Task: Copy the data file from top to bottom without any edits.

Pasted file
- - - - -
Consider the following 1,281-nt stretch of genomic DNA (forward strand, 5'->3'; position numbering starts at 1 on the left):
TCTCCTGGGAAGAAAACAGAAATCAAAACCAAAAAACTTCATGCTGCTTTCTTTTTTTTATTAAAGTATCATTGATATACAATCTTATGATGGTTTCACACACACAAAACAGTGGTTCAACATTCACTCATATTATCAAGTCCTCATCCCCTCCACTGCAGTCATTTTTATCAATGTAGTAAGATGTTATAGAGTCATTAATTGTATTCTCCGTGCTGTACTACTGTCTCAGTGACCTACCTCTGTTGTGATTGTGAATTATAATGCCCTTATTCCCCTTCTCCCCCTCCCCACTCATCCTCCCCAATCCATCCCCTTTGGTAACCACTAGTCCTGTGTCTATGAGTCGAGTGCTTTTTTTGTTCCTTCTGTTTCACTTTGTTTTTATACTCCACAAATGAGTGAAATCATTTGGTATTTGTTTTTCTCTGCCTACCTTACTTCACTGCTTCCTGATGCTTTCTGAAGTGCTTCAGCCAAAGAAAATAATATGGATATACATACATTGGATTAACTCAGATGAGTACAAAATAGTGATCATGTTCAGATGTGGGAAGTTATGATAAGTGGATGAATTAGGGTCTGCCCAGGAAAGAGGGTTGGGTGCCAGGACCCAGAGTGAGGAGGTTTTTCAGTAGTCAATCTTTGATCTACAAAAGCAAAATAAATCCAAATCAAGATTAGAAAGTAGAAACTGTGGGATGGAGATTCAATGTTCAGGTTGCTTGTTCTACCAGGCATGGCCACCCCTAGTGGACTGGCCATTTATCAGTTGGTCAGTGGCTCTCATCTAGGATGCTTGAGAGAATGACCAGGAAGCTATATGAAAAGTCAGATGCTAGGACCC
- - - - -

Consider the following 1,281-nt stretch of genomic DNA (forward strand, 5'->3'; position numbering starts at 1 on the left):
TCTCCTGGGAAGAAAACAGAAATCAAAACCAAAAAACTTCATGCTGCTTTCTTTTTTTTATTAAAGTATCATTGATATACAATCTTATGATGGTTTCACACACACAAAACAGTGGTTCAACATTCACTCATATTATCAAGTCCTCATCCCCTCCACTGCAGTCATTTTTATCAATGTAGTAAGATGTTATAGAGTCATTAATTGTATTCTCCGTGCTGTACTACTGTCTCAGTGACCTACCTCTGTTGTGATTGTGAATTATAATGCCCTTATTCCCCTTCTCCCCCTCCCCACTCATCCTCCCCAATCCATCCCCTTTGGTAACCACTAGTCCTGTGTCTATGAGTCGAGTGCTTTTTTTGTTCCTTCTGTTTCACTTTGTTTTTATACTCCACAAATGAGTGAAATCATTTGGTATTTGTTTTTCTCTGCCTACCTTACTTCACTGCTTCCTGATGCTTTCTGAAGTGCTTCAGCCAAAGAAAATAATATGGATATACATACATTGGATTAACTCAGATGAGTACAAAATAGTGATCATGTTCAGATGTGGGAAGTTATGATAAGTGGATGAATTAGGGTCTGCCCAGGAAAGAGGGTTGGGTGCCAGGACCCAGAGTGAGGAGGTTTTTCAGTAGTCAATCTTTGATCTACAAAAGCAAAATAAATCCAAATCAAGATTAGAAAGTAGAAACTGTGGGATGGAGATTCAATGTTCAGGTTGCTTGTTCTACCAGGCATGGCCACCCCTAGTGGACTGGCCATTTATCAGTTGGTCAGTGGCTCTCATCTAGGATGCTTGAGAGAATGACCAGGAAGCTATATGAAAAGTCAGATGCTAGGACCC